While the new camera won’t bear the EOS R name – CR notes that we should not expect a Canon EOS R Mark II – it will likely be aimed at the enthusiast and semi-professional segment of Canon users and will build on features present in the EOS R. Specifically, the new camera “will sit below the Canon EOS R6 but will not be a new version of the Canon EOS RP.”
So what will the Canon EOS R successor offer?
When the Canon EOS R initially debuted back in 2018, it drew significant criticism for its lack of innovative features; it was, some users claimed, a mirrorless Canon 5D Mark IV but with several key downgrades, including the loss of dual card slots. Users were also frustrated by Canon’s failure to compete with Sony’s powerful 2018 release, the a7 III. The EOS R offered a decent electronic viewfinder but no in-body image stabilization, and the R’s 4K/30p video came with a substantial (1.7x) crop.
In the years since, Canon has sought to rectify its mistakes. The EOS R5, in particular, took up the Canon EOS 5D mantle, boasting dual card slots, excellent in-body image stabilization, outstanding autofocus capabilities, and impressive 8K/30p video. It’s an all-around professional body that can handle nearly any shooting situation, from landscape and travel to sports and wildlife – so where does that leave an EOS R replacement?
If I had to guess, I’d say that Canon’s upcoming camera will be a small step down from the EOS R in terms of Canon’s targeting, but with several major improvements over the EOS R (thanks to mirrorless technology developed since the EOS R’s launch).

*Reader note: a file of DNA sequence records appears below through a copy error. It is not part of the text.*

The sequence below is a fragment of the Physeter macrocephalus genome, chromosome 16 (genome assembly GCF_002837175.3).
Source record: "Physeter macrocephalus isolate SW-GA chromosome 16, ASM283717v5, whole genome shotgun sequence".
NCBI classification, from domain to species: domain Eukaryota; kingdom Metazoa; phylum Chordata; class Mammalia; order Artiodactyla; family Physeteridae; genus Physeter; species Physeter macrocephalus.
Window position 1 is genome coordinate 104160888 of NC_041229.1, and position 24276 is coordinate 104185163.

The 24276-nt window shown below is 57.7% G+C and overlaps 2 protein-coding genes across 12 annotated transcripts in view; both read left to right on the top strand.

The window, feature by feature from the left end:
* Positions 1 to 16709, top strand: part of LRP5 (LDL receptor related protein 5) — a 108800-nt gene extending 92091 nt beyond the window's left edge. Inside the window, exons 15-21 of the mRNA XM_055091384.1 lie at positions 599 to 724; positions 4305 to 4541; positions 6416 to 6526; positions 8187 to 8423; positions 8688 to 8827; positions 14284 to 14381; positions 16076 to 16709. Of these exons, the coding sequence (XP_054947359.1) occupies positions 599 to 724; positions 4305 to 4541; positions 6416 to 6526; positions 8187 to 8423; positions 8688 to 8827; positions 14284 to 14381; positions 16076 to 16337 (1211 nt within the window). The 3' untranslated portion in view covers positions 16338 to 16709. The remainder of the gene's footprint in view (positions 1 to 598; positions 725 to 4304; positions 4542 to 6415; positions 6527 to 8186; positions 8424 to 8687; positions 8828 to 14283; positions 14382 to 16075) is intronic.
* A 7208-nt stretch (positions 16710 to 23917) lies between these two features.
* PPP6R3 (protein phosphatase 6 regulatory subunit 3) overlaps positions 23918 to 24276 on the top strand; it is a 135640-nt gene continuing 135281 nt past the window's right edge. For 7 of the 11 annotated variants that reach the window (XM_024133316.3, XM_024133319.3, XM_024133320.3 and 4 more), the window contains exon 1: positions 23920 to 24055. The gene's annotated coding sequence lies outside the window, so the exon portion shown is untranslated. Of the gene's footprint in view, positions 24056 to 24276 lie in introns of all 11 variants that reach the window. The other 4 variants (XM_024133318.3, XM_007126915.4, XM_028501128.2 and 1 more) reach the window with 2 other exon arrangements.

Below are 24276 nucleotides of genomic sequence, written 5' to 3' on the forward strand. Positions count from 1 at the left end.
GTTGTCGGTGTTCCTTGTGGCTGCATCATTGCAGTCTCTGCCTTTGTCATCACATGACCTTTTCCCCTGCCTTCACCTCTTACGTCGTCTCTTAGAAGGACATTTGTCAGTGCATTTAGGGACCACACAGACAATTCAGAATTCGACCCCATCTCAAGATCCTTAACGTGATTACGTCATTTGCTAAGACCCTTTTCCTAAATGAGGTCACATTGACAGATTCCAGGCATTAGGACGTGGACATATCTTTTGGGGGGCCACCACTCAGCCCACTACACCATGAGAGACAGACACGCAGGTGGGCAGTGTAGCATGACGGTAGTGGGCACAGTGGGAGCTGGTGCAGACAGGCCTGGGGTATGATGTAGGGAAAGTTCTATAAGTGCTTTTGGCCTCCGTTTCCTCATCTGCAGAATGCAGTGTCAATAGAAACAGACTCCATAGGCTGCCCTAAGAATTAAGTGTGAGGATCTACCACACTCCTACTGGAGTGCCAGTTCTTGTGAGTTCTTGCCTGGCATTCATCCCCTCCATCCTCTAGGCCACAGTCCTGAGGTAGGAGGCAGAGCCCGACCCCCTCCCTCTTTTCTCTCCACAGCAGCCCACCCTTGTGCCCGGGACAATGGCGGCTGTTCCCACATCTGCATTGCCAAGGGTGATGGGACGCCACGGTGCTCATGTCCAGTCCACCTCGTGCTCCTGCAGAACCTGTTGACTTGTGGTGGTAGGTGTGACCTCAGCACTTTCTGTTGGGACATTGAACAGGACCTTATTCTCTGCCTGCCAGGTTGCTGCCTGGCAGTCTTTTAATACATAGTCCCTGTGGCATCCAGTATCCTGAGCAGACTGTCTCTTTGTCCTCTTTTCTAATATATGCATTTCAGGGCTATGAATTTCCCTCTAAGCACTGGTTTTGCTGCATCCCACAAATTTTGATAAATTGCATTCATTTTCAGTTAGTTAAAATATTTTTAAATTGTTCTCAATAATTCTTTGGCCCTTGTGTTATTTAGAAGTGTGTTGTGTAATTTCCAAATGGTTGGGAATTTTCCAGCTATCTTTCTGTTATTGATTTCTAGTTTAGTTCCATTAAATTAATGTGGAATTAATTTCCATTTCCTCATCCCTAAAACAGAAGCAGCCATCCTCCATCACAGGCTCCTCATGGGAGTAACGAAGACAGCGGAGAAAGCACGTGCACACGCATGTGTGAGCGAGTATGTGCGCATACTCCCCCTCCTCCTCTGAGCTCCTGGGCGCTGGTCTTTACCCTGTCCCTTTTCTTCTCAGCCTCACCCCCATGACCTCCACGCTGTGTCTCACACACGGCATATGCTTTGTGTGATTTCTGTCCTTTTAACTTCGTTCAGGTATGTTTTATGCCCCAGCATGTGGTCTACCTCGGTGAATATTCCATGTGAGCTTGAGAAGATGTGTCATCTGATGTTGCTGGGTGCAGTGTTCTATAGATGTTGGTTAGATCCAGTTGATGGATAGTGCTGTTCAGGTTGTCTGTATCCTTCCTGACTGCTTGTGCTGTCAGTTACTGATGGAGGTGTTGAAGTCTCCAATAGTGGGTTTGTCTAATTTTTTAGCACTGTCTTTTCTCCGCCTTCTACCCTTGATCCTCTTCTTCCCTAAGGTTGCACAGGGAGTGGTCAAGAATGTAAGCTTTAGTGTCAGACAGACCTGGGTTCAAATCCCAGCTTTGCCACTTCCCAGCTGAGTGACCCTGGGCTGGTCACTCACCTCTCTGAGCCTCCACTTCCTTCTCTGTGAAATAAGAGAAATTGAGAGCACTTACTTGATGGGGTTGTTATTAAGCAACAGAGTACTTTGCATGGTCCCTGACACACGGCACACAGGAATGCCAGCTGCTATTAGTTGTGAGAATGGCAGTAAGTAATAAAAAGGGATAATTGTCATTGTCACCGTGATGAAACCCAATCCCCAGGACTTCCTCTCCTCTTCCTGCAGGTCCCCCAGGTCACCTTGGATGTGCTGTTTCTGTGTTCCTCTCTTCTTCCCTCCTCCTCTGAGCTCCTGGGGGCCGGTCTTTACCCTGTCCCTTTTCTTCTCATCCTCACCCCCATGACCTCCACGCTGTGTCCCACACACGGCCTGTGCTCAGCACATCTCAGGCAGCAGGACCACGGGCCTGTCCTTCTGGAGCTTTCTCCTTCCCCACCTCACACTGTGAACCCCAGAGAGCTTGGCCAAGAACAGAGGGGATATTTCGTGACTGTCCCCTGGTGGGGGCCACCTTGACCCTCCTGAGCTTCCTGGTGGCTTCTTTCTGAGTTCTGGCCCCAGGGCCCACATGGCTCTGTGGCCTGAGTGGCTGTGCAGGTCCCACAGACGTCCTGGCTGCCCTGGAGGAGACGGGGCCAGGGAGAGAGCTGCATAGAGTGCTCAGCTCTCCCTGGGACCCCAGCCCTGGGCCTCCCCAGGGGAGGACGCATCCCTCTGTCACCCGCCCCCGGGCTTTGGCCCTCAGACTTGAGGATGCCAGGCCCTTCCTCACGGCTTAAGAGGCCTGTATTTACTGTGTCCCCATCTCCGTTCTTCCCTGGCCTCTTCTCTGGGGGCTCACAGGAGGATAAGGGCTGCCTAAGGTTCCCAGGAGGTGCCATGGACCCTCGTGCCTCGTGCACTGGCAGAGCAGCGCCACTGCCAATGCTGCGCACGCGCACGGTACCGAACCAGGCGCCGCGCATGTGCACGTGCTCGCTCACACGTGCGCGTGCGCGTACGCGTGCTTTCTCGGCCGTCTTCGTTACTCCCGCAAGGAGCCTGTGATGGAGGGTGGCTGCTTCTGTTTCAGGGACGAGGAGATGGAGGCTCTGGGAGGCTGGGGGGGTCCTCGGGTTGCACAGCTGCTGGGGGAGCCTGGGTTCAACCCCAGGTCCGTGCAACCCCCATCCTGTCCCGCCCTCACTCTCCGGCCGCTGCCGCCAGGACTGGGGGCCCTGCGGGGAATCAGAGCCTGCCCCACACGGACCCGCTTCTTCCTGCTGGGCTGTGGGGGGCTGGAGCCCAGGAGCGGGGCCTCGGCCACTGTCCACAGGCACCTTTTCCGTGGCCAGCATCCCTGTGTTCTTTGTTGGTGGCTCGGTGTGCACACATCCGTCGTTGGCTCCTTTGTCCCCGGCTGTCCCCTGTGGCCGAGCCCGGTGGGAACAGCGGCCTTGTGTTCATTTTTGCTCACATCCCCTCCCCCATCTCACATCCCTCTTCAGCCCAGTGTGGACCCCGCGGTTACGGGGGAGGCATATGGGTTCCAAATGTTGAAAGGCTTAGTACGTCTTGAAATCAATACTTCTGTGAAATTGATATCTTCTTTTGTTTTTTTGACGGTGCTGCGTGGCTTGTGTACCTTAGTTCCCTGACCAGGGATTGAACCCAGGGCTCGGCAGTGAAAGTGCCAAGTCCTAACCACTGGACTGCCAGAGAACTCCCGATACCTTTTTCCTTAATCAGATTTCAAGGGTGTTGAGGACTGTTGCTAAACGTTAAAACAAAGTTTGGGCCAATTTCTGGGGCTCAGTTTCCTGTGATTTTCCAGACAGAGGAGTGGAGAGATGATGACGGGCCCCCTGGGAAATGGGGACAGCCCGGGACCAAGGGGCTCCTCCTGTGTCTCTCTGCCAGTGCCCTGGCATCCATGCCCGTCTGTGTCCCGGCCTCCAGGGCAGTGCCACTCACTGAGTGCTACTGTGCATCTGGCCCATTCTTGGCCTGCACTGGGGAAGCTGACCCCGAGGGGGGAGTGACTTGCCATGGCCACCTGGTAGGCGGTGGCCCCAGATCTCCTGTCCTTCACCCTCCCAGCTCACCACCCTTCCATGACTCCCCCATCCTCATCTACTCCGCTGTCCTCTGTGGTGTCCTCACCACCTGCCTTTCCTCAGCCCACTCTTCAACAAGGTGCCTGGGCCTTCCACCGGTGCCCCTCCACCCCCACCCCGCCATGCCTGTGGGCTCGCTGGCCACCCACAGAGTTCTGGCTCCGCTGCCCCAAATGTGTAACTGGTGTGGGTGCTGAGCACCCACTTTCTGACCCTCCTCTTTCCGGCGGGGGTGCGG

For instance, an EOS R replacement will likely boast in-body image stabilization, a useful feature that’s present in all of Canon’s recent high-end mirrorless models, including the Canon EOS R5, EOS R6, EOS R7, and EOS R3. Autofocus and high-speed continuous shooting will undoubtedly receive a boost; Canon AF systems have improved in leaps and bounds since 2018, and burst modes are now regularly reaching 20+ FPS (using the electronic shutter) and 15 FPS (using the mechanical shutter) compared to the EOS R’s “measly” 8 FPS continuous shooting.
Video capabilities, too, should get a major upgrade. An EOS R replacement will offer at least 4K/60p, and – depending on whether Canon seeks to target hybrid shooters and videographers – perhaps higher.
As for image quality: The EOS R packs a full-frame, 30 MP sensor, which offers a nice balance of resolution and low-light capabilities. Canon might choose to use a similar sensor in an EOS R replacement – or the company may look to lower the sensor resolution to 24 MP.
Regardless, we should get some specification rumors in the next few months, so be sure to check back for new information.
Now over to you:
What would you like to see in a Canon EOS R Mark II? And what do you think the new camera will be called? Share your thoughts in the comments below!